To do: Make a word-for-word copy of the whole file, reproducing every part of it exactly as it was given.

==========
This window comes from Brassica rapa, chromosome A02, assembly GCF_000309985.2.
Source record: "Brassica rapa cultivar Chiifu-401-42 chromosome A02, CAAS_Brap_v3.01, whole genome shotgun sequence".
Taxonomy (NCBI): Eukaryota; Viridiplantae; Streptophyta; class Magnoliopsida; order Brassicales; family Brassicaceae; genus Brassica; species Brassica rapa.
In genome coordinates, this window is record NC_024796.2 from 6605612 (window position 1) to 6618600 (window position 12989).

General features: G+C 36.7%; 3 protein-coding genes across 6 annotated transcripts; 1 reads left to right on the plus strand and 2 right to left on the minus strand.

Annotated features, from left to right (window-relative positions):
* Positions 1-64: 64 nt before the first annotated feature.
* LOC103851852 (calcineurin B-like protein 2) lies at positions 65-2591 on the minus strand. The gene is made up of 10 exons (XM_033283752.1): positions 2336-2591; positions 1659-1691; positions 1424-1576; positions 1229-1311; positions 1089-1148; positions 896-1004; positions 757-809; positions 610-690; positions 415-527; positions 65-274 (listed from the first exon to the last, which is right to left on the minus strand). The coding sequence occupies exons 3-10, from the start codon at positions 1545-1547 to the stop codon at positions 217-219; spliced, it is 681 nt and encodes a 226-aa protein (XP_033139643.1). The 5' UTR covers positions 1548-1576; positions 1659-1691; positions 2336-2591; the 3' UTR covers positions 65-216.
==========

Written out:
This window comes from Brassica rapa, chromosome A02, assembly GCF_000309985.2.
Source record: "Brassica rapa cultivar Chiifu-401-42 chromosome A02, CAAS_Brap_v3.01, whole genome shotgun sequence".
Taxonomy (NCBI): Eukaryota; Viridiplantae; Streptophyta; class Magnoliopsida; order Brassicales; family Brassicaceae; genus Brassica; species Brassica rapa.
In genome coordinates, this window is record NC_024796.2 from 6605612 (window position 1) to 6618600 (window position 12989).

General features: G+C 36.7%; 3 protein-coding genes across 6 annotated transcripts; 1 reads left to right on the plus strand and 2 right to left on the minus strand.

Annotated features, from left to right (window-relative positions):
* Positions 1-64: 64 nt before the first annotated feature.
* LOC103851852 (calcineurin B-like protein 2) lies at positions 65-2591 on the minus strand. The gene is made up of 10 exons (XM_033283752.1): positions 2336-2591; positions 1659-1691; positions 1424-1576; positions 1229-1311; positions 1089-1148; positions 896-1004; positions 757-809; positions 610-690; positions 415-527; positions 65-274 (listed from the first exon to the last, which is right to left on the minus strand). The coding sequence occupies exons 3-10, from the start codon at positions 1545-1547 to the stop codon at positions 217-219; spliced, it is 681 nt and encodes a 226-aa protein (XP_033139643.1). The 5' UTR covers positions 1548-1576; positions 1659-1691; positions 2336-2591; the 3' UTR covers positions 65-216.